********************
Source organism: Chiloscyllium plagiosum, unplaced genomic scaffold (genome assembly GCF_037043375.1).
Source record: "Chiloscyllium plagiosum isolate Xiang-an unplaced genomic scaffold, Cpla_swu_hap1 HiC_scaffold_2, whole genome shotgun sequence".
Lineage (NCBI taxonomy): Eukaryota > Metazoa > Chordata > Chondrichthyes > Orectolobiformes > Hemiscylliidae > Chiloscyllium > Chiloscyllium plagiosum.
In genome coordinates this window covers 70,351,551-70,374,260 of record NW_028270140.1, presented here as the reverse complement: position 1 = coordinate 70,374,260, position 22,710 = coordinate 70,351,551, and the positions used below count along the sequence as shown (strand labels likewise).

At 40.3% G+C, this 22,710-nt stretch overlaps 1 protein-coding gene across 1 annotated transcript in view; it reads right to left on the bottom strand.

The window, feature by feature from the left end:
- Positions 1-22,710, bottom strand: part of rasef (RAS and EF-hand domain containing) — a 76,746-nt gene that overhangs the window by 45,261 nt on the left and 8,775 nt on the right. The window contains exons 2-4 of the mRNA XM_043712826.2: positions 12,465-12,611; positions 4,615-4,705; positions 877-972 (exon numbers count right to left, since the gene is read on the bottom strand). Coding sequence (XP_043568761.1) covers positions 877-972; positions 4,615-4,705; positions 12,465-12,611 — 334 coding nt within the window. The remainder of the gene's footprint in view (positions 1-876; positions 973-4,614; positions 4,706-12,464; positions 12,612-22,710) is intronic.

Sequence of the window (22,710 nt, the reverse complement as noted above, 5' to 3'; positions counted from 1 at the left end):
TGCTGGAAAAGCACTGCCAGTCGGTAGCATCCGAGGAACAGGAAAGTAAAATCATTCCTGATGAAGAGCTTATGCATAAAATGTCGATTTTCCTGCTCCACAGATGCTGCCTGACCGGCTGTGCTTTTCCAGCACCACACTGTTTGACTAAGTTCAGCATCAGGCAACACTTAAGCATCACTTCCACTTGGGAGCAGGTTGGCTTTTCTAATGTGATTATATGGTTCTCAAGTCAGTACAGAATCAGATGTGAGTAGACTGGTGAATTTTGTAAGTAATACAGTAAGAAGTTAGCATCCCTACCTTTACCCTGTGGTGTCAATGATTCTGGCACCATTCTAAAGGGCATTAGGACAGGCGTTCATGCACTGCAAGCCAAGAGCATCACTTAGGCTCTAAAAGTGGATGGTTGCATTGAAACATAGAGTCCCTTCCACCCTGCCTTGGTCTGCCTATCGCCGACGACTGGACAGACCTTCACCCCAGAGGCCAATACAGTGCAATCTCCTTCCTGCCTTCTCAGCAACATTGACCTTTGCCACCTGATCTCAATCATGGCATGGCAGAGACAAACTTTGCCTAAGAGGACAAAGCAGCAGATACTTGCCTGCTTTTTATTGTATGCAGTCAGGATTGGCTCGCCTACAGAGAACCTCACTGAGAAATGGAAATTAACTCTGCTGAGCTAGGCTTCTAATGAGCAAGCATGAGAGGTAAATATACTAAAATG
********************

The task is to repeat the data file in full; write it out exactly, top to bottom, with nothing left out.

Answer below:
Source organism: Chiloscyllium plagiosum, unplaced genomic scaffold (genome assembly GCF_037043375.1).
Source record: "Chiloscyllium plagiosum isolate Xiang-an unplaced genomic scaffold, Cpla_swu_hap1 HiC_scaffold_2, whole genome shotgun sequence".
Lineage (NCBI taxonomy): Eukaryota > Metazoa > Chordata > Chondrichthyes > Orectolobiformes > Hemiscylliidae > Chiloscyllium > Chiloscyllium plagiosum.
In genome coordinates this window covers 70,351,551-70,374,260 of record NW_028270140.1, presented here as the reverse complement: position 1 = coordinate 70,374,260, position 22,710 = coordinate 70,351,551, and the positions used below count along the sequence as shown (strand labels likewise).

At 40.3% G+C, this 22,710-nt stretch overlaps 1 protein-coding gene across 1 annotated transcript in view; it reads right to left on the bottom strand.

The window, feature by feature from the left end:
- Positions 1-22,710, bottom strand: part of rasef (RAS and EF-hand domain containing) — a 76,746-nt gene that overhangs the window by 45,261 nt on the left and 8,775 nt on the right. The window contains exons 2-4 of the mRNA XM_043712826.2: positions 12,465-12,611; positions 4,615-4,705; positions 877-972 (exon numbers count right to left, since the gene is read on the bottom strand). Coding sequence (XP_043568761.1) covers positions 877-972; positions 4,615-4,705; positions 12,465-12,611 — 334 coding nt within the window. The remainder of the gene's footprint in view (positions 1-876; positions 973-4,614; positions 4,706-12,464; positions 12,612-22,710) is intronic.

Sequence of the window (22,710 nt, the reverse complement as noted above, 5' to 3'; positions counted from 1 at the left end):
TGCTGGAAAAGCACTGCCAGTCGGTAGCATCCGAGGAACAGGAAAGTAAAATCATTCCTGATGAAGAGCTTATGCATAAAATGTCGATTTTCCTGCTCCACAGATGCTGCCTGACCGGCTGTGCTTTTCCAGCACCACACTGTTTGACTAAGTTCAGCATCAGGCAACACTTAAGCATCACTTCCACTTGGGAGCAGGTTGGCTTTTCTAATGTGATTATATGGTTCTCAAGTCAGTACAGAATCAGATGTGAGTAGACTGGTGAATTTTGTAAGTAATACAGTAAGAAGTTAGCATCCCTACCTTTACCCTGTGGTGTCAATGATTCTGGCACCATTCTAAAGGGCATTAGGACAGGCGTTCATGCACTGCAAGCCAAGAGCATCACTTAGGCTCTAAAAGTGGATGGTTGCATTGAAACATAGAGTCCCTTCCACCCTGCCTTGGTCTGCCTATCGCCGACGACTGGACAGACCTTCACCCCAGAGGCCAATACAGTGCAATCTCCTTCCTGCCTTCTCAGCAACATTGACCTTTGCCACCTGATCTCAATCATGGCATGGCAGAGACAAACTTTGCCTAAGAGGACAAAGCAGCAGATACTTGCCTGCTTTTTATTGTATGCAGTCAGGATTGGCTCGCCTACAGAGAACCTCACTGAGAAATGGAAATTAACTCTGCTGAGCTAGGCTTCTAATGAGCAAGCATGAGAGGTAAATATACTAAAATG